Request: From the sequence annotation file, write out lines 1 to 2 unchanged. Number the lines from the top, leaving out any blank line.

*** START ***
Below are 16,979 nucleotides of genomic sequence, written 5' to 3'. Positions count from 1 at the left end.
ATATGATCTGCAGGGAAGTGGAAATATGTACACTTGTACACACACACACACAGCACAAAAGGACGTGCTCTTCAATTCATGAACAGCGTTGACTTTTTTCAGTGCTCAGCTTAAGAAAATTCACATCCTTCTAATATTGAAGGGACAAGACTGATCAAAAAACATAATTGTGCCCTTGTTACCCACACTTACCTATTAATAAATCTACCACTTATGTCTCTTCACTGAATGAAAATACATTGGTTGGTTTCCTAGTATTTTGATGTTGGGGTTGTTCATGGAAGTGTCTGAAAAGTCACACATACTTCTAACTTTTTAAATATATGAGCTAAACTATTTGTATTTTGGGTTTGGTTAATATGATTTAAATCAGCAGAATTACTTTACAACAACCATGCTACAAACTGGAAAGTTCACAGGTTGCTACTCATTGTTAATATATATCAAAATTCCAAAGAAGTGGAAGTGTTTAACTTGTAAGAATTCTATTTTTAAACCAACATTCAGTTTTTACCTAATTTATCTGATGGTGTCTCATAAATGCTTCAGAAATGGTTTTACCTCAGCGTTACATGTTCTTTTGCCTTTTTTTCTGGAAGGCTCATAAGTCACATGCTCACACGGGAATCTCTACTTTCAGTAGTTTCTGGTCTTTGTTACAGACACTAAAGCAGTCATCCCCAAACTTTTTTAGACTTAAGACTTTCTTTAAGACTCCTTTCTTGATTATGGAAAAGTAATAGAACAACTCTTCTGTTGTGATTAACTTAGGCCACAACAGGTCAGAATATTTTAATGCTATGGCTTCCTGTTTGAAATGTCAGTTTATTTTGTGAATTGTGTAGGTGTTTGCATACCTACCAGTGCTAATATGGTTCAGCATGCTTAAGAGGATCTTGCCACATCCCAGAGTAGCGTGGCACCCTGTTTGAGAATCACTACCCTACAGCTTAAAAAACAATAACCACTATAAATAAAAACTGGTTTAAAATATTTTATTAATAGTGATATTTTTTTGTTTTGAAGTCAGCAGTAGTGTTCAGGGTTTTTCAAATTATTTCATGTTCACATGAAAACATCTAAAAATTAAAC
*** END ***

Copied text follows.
Below are 16,979 nucleotides of genomic sequence, written 5' to 3'. Positions count from 1 at the left end.
ATATGATCTGCAGGGAAGTGGAAATATGTACACTTGTACACACACACACACAGCACAAAAGGACGTGCTCTTCAATTCATGAACAGCGTTGACTTTTTTCAGTGCTCAGCTTAAGAAAATTCACATCCTTCTAATATTGAAGGGACAAGACTGATCAAAAAACATAATTGTGCCCTTGTTACCCACACTTACCTATTAATAAATCTACCACTTATGTCTCTTCACTGAATGAAAATACATTGGTTGGTTTCCTAGTATTTTGATGTTGGGGTTGTTCATGGAAGTGTCTGAAAAGTCACACATACTTCTAACTTTTTAAATATATGAGCTAAACTATTTGTATTTTGGGTTTGGTTAATATGATTTAAATCAGCAGAATTACTTTACAACAACCATGCTACAAACTGGAAAGTTCACAGGTTGCTACTCATTGTTAATATATATCAAAATTCCAAAGAAGTGGAAGTGTTTAACTTGTAAGAATTCTATTTTTAAACCAACATTCAGTTTTTACCTAATTTATCTGATGGTGTCTCATAAATGCTTCAGAAATGGTTTTACCTCAGCGTTACATGTTCTTTTGCCTTTTTTTCTGGAAGGCTCATAAGTCACATGCTCACACGGGAATCTCTACTTTCAGTAGTTTCTGGTCTTTGTTACAGACACTAAAGCAGTCATCCCCAAACTTTTTTAGACTTAAGACTTTCTTTAAGACTCCTTTCTTGATTATGGAAAAGTAATAGAACAACTCTTCTGTTGTGATTAACTTAGGCCACAACAGGTCAGAATATTTTAATGCTATGGCTTCCTGTTTGAAATGTCAGTTTATTTTGTGAATTGTGTAGGTGTTTGCATACCTACCAGTGCTAATATGGTTCAGCATGCTTAAGAGGATCTTGCCACATCCCAGAGTAGCGTGGCACCCTGTTTGAGAATCACTACCCTACAGCTTAAAAAACAATAACCACTATAAATAAAAACTGGTTTAAAATATTTTATTAATAGTGATATTTTTTTGTTTTGAAGTCAGCAGTAGTGTTCAGGGTTTTTCAAATTATTTCATGTTCACATGAAAACATCTAAAAATTAAAC